Practice question

How do I care for a person with a stoma and dementia?

Living with dementia and a stoma

Living with dementia and maintaining independent stoma care

An ageing population in the UK has resulted in the increasing prevalence of dementia. Many of those affected also live with multiple co-morbidities, which may include stoma formation resulting from bowel surgery. These individuals will fall into two categories: established ostomists who develop dementia and people with dementia who undergo stoma formation.


Twiddle muffs can be a calming, sensory distraction to occupy hands and minds. Picture: Chris Balcombe

Each scenario will result in several additional challenges for the person and those who care for them.

Challenges and consequences

Symptoms associated with dementia, such as memory loss, language and communication difficulties, deficits in attention and concentration, difficulty performing familiar tasks and problems learning and retaining new skills, can all add to the challenges of managing a stoma.

Although some people with dementia retain insight into their condition and are able to receive and process information, many will struggle to maintain independent stoma care. For the established ostomist, their continued ability to self-care independently may be eroded; for the person with a new stoma, their ability to learn and retain the necessary new skill will be impaired (Powell 2013). Ultimately, this loss of independence may result in the need for a move to residential care.

The issues associated with stoma care are not limited to the person living with dementia (Black 2011). The whole care team, including family members and formal carers, require education and support from specialist stoma services to equip them with the competence and confidence to take on this challenging role (Powell 2013).

Carers of people living with dementia and stoma may be faced with associated behavioural symptoms including fiddling, inappropriate removal and disposal of the stoma appliance (Black 2011, Colostomy UK 2017). Agitated and distressed behaviour may be a manifestation of the person attempting to communicate a problem such as pain or discomfort.

Practical management

Although not always possible, where appropriate it is important to ensure the established ostomist maintains their level of independence in managing their stoma care (Colostomy UK 2017). It is equally important to educate the person with dementia who has a stoma formed in order to promote and maintain a level of independence and control. When attempting to educate a person with dementia about their stoma care a person-centred, individualised approach is important (Powell 2013).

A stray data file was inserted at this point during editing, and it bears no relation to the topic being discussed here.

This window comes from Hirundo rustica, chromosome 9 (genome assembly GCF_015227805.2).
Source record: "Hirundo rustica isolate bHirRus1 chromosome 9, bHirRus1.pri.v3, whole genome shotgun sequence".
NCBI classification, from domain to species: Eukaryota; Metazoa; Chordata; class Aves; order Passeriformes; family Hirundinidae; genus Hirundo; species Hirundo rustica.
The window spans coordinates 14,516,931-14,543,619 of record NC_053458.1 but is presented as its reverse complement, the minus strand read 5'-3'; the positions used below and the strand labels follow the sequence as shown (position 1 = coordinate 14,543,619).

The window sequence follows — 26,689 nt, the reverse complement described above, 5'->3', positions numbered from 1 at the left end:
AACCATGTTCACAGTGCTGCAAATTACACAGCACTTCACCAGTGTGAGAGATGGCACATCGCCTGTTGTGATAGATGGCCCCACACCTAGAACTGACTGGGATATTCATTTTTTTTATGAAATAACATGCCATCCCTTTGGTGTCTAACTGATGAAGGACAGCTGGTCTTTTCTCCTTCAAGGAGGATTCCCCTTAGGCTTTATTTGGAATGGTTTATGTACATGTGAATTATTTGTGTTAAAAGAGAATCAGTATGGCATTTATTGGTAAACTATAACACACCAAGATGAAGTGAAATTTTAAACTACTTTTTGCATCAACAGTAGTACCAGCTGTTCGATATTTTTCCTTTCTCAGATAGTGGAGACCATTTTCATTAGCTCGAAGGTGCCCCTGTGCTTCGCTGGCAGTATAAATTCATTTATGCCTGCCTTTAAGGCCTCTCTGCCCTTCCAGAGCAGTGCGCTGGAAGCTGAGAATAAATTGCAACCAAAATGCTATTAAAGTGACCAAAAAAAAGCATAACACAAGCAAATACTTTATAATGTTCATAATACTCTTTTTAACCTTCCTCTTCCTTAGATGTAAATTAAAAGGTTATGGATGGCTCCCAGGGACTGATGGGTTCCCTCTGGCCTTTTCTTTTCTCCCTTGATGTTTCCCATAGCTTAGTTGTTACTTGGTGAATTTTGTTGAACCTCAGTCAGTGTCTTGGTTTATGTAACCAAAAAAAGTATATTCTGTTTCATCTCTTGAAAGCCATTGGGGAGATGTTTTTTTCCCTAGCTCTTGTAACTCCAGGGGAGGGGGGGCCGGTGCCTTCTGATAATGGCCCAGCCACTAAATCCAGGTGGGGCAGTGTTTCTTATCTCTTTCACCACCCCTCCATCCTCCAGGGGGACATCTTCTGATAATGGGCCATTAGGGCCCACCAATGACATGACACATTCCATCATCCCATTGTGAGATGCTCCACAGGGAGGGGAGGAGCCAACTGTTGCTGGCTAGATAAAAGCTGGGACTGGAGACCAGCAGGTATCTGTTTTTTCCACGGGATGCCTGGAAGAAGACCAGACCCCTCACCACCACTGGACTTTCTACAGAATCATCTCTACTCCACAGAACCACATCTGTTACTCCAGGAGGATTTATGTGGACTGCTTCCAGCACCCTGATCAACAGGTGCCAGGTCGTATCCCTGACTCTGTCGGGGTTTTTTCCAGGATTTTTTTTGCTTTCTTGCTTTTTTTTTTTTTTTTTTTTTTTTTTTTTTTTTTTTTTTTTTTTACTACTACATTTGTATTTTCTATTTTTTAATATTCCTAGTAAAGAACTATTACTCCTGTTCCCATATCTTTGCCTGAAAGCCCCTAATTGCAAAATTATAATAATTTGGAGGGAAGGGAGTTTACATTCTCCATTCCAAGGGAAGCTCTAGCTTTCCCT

Consideration should be given to the environment: quiet and familiar surroundings without distraction may be beneficial (Black 2011, Colostomy UK 2017). Continuity in approach to teaching is important: some individuals may benefit from written instructions such as prompt cards or diagrams (Colostomy UK 2017), while others may prefer a more practical approach. Either way, tasks need to be broken down into small, manageable, repetitive steps (Black 2011) and communicated in a clear and reassuring manner.

Practical suggestions to avoid the individual fiddling with the stoma bag include adapting clothing, for example, the use of net pants underneath normal underwear and tucking a vest or shirt into pants (Colostomy UK 2017).

Attention should also be paid to the choice of appliance used. Dependent on individual needs, an uncomplicated one-piece bag or a two-piece bag to protect the skin might be preferable (Colostomy UK 2017). An opaque appliance might divert attention away from the faecal output (Black 2011). Timely bag changes based on the individual’s regular bowel routine will avoid it becoming heavy and uncomfortable (Colostomy UK 2017).

Coleman (2017) suggests the use of twiddle muffs, belts and aprons as a calming, sensory distraction to occupy hands and minds.

An in-depth, person-centred knowledge of the individual along with time, patience and consistency of approach is required to help maintain quality of life for a person facing the challenges of dementia and stoma care.

References


Julie Willoughby, nurse consultant dementia services, Royal Wolverhampton NHS Trust, Wolverhampton

Rebecca Fossett, colorectal cancer nurse specialist, Royal Wolverhampton NHS Trust, Wolverhampton

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